18. awww. not the 'special date' story I was expecting! gee, is Lucy blessed, most of all, with the parents and family she has. the windows of heaven are open on her. xo

  19. awww. not the 'special date' story I was expecting! gee, is Lucy blessed, most of all, with the parents and family she has. the windows of heaven are open on her. xo

  20. Even though we knew a lot of this, it's so great to see read every word and to see these pictures. Lucy is truly amazing! She is an extraordinary trooper! πŸ™‚

  21. Hi Shawni…. I also have followed your blog since Lucy was young. My daughter (now almost 40) was diagnosed w Stargardt's (a type of juvenile macular degeneration) at the age of 15. It affects the central vision and as she has gotten older, she has lost some of her peripheral vision. She explained that it is sort of like looking thru a colander (peripherally) and her central vision is like trying to look thru a blob of Vaseline. While it is not the same condition that affects Lucy, finding retinal specialists who have worked with patients diagnosed with Stargardts is difficult.
    Lucy will continue to amaze your family with her strengths! I have no doubt she will teach your family, classmates, friends and your community lessons in perseverance and demonstrate her adaptability by learning to complete daily tasks, schoolwork, and how to maneuver safely in all sorts of situations (crowds, hiking, bike riding, in a shopping mall, etc).
    Since my daughter lost her vision at an older age, she didn't learn Braille in high school, and initially relied on large print books, then progressed to being an auditory learner. She did take Braille lessons in her mid-20's, but maintaining the proficiency to read Braille was challenging with her work schedule and preparing to take the bar exam to attend law school. She relies on computer technology for work and her personal life. She and her husband (an attorney for the Dept of Justice, who is also blind) have a 9 month old baby girl…. we live on opposite sides of the coast, so FaceTime keeps us connected between visits.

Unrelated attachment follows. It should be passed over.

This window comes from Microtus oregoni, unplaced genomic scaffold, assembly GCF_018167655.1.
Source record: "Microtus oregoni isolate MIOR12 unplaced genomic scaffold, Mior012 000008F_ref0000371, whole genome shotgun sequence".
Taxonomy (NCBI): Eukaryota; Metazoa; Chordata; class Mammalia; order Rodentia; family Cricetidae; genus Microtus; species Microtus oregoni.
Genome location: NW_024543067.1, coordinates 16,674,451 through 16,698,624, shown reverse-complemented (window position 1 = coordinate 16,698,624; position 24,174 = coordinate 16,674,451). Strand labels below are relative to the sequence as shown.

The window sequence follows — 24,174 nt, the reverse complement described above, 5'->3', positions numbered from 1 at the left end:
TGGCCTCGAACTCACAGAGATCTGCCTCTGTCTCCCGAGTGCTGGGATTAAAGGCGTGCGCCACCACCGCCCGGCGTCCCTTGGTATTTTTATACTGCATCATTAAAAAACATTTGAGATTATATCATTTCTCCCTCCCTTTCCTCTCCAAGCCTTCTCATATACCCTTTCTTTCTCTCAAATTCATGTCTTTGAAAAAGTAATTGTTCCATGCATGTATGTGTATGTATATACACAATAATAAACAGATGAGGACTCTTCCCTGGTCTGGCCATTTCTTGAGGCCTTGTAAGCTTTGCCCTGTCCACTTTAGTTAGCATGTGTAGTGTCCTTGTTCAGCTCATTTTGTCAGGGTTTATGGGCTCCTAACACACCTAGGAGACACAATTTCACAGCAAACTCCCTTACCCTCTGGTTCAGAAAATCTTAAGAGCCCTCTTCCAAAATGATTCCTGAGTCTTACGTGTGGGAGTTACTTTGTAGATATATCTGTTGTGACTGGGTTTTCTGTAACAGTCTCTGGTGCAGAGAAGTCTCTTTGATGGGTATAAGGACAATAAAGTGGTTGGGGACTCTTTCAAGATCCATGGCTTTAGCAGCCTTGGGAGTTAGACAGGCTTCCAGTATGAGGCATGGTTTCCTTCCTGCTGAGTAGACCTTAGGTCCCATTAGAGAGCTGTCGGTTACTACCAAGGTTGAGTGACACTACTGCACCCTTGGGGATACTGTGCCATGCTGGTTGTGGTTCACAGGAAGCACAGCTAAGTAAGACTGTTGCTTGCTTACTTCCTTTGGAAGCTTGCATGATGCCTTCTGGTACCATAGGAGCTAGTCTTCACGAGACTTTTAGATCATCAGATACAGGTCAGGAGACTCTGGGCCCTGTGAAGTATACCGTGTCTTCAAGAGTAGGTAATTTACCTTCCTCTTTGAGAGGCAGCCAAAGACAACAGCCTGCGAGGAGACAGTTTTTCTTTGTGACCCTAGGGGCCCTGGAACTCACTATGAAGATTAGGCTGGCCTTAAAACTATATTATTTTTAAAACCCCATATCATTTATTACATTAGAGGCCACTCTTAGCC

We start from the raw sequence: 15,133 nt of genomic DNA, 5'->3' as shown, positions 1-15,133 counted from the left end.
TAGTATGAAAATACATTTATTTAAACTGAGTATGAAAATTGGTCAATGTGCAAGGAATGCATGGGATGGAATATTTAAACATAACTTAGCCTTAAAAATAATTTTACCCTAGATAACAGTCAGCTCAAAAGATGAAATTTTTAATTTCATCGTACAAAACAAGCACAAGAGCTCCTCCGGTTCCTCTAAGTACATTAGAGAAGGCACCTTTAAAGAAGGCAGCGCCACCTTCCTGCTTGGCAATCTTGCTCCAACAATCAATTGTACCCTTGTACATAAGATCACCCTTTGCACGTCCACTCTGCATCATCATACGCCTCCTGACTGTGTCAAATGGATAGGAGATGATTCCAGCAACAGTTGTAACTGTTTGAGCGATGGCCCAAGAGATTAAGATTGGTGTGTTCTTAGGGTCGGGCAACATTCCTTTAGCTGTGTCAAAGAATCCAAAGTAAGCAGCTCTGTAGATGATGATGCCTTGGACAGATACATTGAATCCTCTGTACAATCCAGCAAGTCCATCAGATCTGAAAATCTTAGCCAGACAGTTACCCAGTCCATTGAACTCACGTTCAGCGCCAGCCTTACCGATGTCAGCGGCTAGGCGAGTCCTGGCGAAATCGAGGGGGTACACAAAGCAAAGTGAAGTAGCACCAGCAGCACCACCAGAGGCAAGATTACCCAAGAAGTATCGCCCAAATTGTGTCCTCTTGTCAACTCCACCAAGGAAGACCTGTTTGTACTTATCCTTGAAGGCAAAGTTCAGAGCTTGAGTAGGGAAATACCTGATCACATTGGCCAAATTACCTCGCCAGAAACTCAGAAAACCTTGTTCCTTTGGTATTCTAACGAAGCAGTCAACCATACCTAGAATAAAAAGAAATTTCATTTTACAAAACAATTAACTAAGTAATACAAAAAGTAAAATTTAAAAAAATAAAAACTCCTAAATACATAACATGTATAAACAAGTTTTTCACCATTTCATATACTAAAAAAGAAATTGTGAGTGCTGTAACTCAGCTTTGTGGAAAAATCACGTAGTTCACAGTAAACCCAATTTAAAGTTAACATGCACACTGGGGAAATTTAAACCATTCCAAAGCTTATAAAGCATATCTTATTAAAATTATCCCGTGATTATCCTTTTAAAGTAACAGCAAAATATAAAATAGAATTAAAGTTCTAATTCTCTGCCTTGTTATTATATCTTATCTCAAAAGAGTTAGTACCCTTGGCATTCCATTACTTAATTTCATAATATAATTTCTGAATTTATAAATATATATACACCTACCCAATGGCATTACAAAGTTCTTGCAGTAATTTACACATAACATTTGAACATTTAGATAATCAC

Yes, life can be frustrating for all of you…. and Lucy will have ups & downs, but she will adapt and show you "her way" of doing things. Other than not being able to drive, it seems like nothing has really stopped my daughter from "doing" anything. If you ever want to connect, email me!

  22. Shawni, I am so touched by this post. I am full of love for your darling Lucy, and for you as her "dragon mother" (not tiger, but dragon – which is one step above) πŸ™‚ She has the best parents, the best family, and support on every side. It's so tender to see how you love each other. Her diary entry speaks volumes. Sending love.

  23. I just want to say that I feel so overwhelmed with gratitude for all these suggestions and love. Thank you so much to everyone for reaching out with help and advice it really means so much. We had an appointment yesterday and it was pretty tough because given Lucys sensory issues I just really don't know how to make a brace work (which is recommended). We are trying to explore all the options we can so all this helps a lot. Thank you, thank you!

  24. I was wondering if you could tell me more about the nephrologist working with Lucy's eyes…. are the kidneys tied into bbs ? My daughter has a very rare kidney disease and sees a pediatric nephrologist and its fascinating to me how incredibly smart they are ! I would love to hear more about bbs and how it ties to the kidneys πŸ™‚ I'm praying and looking forward to hearing good results of Lucy's mri !!!

  25. My daughter had an X-ray that showed she had bad scoliosis. Our pediatrician was pretty sure she'd need to be braced. We went to a specialist who xray'd my daughter again (this X-ray included her hips and prior X-ray was higher up). It turned out her one leg is about 1/4" longer than the other. He put her shorter leg on a 1/4" block and re xray'd her and her spine was straight, no scoliosis. I'm just sharing bc I'd have never thought after seeing her spine in the original X-ray that she'd not need to be braced. I'm sure they knew what they were doing with your Lucy, but it's worth asking about. Best wishes.